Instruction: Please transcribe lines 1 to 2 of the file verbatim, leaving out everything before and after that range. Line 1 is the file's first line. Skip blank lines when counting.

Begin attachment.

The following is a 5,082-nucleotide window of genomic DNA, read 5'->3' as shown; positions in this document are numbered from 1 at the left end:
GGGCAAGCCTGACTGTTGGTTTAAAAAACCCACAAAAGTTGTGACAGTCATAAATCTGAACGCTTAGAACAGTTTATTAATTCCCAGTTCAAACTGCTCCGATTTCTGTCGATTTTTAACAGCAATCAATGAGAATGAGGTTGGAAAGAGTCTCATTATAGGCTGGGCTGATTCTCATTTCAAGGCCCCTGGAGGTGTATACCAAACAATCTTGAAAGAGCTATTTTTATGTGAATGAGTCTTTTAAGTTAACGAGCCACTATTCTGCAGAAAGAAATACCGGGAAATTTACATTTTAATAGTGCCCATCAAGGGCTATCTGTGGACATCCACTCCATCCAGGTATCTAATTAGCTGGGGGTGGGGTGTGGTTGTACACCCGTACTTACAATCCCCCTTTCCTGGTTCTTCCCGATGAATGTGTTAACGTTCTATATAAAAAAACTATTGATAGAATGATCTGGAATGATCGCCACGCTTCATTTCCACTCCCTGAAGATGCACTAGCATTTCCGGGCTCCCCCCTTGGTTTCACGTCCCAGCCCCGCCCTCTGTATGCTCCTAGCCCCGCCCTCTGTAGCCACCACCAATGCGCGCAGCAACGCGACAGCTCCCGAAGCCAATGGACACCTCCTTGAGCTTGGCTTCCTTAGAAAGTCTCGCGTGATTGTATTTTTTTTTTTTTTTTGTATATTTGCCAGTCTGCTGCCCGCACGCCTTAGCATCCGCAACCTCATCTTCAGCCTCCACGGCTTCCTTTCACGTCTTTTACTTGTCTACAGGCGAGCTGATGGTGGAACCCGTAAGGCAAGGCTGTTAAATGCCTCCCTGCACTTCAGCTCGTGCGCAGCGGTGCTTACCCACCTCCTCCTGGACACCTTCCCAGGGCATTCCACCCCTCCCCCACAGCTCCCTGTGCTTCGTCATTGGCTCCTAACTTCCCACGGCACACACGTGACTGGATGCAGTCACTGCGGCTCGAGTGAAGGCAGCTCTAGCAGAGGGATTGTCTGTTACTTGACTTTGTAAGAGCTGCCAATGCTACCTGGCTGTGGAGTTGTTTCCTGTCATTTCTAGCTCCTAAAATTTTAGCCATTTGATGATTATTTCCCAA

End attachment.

The following is a 5,082-nucleotide window of genomic DNA, read 5'->3' as shown; positions in this document are numbered from 1 at the left end:
GGGCAAGCCTGACTGTTGGTTTAAAAAACCCACAAAAGTTGTGACAGTCATAAATCTGAACGCTTAGAACAGTTTATTAATTCCCAGTTCAAACTGCTCCGATTTCTGTCGATTTTTAACAGCAATCAATGAGAATGAGGTTGGAAAGAGTCTCATTATAGGCTGGGCTGATTCTCATTTCAAGGCCCCTGGAGGTGTATACCAAACAATCTTGAAAGAGCTATTTTTATGTGAATGAGTCTTTTAAGTTAACGAGCCACTATTCTGCAGAAAGAAATACCGGGAAATTTACATTTTAATAGTGCCCATCAAGGGCTATCTGTGGACATCCACTCCATCCAGGTATCTAATTAGCTGGGGGTGGGGTGTGGTTGTACACCCGTACTTACAATCCCCCTTTCCTGGTTCTTCCCGATGAATGTGTTAACGTTCTATATAAAAAAACTATTGATAGAATGATCTGGAATGATCGCCACGCTTCATTTCCACTCCCTGAAGATGCACTAGCATTTCCGGGCTCCCCCCTTGGTTTCACGTCCCAGCCCCGCCCTCTGTATGCTCCTAGCCCCGCCCTCTGTAGCCACCACCAATGCGCGCAGCAACGCGACAGCTCCCGAAGCCAATGGACACCTCCTTGAGCTTGGCTTCCTTAGAAAGTCTCGCGTGATTGTATTTTTTTTTTTTTTTTGTATATTTGCCAGTCTGCTGCCCGCACGCCTTAGCATCCGCAACCTCATCTTCAGCCTCCACGGCTTCCTTTCACGTCTTTTACTTGTCTACAGGCGAGCTGATGGTGGAACCCGTAAGGCAAGGCTGTTAAATGCCTCCCTGCACTTCAGCTCGTGCGCAGCGGTGCTTACCCACCTCCTCCTGGACACCTTCCCAGGGCATTCCACCCCTCCCCCACAGCTCCCTGTGCTTCGTCATTGGCTCCTAACTTCCCACGGCACACACGTGACTGGATGCAGTCACTGCGGCTCGAGTGAAGGCAGCTCTAGCAGAGGGATTGTCTGTTACTTGACTTTGTAAGAGCTGCCAATGCTACCTGGCTGTGGAGTTGTTTCCTGTCATTTCTAGCTCCTAAAATTTTAGCCATTTGATGATTATTTCCCAA